Camera 410 is disposed a known distance from screen 406 which has a known height and width. Consequently, the field of view of camera 410 is also known. The pixel resolution of camera 410 is also known. Consequently, the number of pixels in both the vertical and horizontal direction of screen 406 is also known. Because these parameters are all known absolute distances moved by putter head 102 as well as the velocity with which the putter head 102 has moved may easily be determined by simple calculations.
The overall operation of the apparatus and method of the invention may be understood by referring now to
The process is started, block 702, when a golfer, not shown, depresses the momentary switch 120 (
The next time period T1 begins when the golfer starts a back swing, block 708. The camera 410 continues to record images at the predetermined frame rate, block 710, at least until laser 134 is outside the field of view of camera 410. Computer 414 displays an arc associated with the path of laser 134 during the golfer's back swing, block 712. It will be recognized that the display associated with computer 410 may display various traces or arcs in different colors, or by using differing geometric shapes to represent data points associated with different traces or arc, or by using different line geometries (e.g., patterns of long and short dashes, etc.). Consequently, a viewer of the display may readily differentiate one trace from another.
The next time period T2 begins when the golfer starts moving the putter forward, block 714. Again, camera 410 continues to record images at the predetermined frame rate and at some point in the swing, laser 134 will again come onto the target 400, block 716. The first image captured as the laser is again in within the field of view of camera 410, is treated as the first data point in the forward swing, block 716. As discussed hereinabove, the forward swing may be recorded on the display of computer 414, block 718 in a unique manner.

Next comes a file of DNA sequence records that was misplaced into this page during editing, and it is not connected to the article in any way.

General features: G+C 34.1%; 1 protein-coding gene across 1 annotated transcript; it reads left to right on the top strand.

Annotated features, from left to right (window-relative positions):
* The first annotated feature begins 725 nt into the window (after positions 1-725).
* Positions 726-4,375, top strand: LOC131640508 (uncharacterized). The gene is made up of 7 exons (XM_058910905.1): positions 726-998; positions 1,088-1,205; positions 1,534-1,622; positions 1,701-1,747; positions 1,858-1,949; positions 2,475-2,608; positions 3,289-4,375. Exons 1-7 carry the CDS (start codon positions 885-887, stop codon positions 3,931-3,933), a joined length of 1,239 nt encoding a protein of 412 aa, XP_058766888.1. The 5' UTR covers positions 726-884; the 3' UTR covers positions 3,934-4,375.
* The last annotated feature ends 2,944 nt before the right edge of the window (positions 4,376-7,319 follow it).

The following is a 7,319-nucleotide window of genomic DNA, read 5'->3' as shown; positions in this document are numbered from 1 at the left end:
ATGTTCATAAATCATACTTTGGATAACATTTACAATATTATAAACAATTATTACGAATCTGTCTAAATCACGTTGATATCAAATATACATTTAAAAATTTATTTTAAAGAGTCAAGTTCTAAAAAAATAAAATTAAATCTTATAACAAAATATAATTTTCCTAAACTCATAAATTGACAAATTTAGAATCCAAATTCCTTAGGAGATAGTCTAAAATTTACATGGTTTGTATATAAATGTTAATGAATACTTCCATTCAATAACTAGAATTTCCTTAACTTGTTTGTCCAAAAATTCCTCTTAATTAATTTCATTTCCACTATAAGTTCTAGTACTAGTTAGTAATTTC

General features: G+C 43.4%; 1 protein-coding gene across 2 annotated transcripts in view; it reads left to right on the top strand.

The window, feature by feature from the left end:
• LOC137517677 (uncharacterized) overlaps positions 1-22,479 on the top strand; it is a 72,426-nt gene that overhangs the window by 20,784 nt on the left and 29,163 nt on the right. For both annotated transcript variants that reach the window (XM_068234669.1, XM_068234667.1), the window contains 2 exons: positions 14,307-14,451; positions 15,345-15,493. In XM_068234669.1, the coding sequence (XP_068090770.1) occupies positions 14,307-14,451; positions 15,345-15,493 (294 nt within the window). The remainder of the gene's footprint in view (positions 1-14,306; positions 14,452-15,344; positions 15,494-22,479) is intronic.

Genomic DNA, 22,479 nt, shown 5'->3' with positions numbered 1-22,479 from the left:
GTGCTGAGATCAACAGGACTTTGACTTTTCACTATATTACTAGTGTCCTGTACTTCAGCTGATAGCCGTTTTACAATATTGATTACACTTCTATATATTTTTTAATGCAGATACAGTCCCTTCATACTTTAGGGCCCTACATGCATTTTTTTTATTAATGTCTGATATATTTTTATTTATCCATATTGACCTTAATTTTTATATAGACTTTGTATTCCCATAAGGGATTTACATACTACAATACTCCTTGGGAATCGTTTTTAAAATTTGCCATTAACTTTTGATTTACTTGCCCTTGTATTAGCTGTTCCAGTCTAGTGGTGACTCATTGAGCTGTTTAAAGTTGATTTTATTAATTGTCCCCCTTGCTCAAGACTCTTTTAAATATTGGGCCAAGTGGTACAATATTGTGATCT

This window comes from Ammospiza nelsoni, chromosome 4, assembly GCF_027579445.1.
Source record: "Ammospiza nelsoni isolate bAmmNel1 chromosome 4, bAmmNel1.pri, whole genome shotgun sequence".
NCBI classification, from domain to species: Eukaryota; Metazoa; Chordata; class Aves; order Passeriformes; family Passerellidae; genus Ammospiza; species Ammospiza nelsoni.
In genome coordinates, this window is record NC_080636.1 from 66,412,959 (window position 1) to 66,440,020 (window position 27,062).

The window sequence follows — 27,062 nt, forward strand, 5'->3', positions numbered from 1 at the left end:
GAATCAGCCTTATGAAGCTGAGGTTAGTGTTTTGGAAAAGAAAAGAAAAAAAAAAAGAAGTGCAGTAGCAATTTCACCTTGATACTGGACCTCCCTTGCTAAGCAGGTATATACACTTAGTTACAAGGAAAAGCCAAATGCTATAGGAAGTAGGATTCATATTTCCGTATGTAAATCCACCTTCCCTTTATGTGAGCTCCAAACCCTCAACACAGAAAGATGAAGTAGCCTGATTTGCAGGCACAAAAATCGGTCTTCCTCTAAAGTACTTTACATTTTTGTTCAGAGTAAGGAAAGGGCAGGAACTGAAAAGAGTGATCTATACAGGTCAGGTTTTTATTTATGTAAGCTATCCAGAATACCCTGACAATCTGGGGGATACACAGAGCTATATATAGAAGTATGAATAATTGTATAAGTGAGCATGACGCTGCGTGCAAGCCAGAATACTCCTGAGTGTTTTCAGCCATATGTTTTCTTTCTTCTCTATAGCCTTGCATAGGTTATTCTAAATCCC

The next time period T3 begins when the face of putter head 102 comes in contact with the ball 140 (
As the golfer continues his or her follow through, block 726, time period T4 is begun. Camera 410 continues to record images, block 728, until laser 134 is out of its field of view. The software running on computer 414 continues to process images, block 730, from camera 410 until either the timer set in block 702 expires or until the laser 134 is outside the field of view of camera 410.
Since other modifications and changes varied to fit particular operating requirements and environments will be apparent to those skilled in the art, the invention is not considered limited to the example chosen for purposes of disclosure and covers all changes and modifications which do not constitute departures from the true spirit and scope of this invention.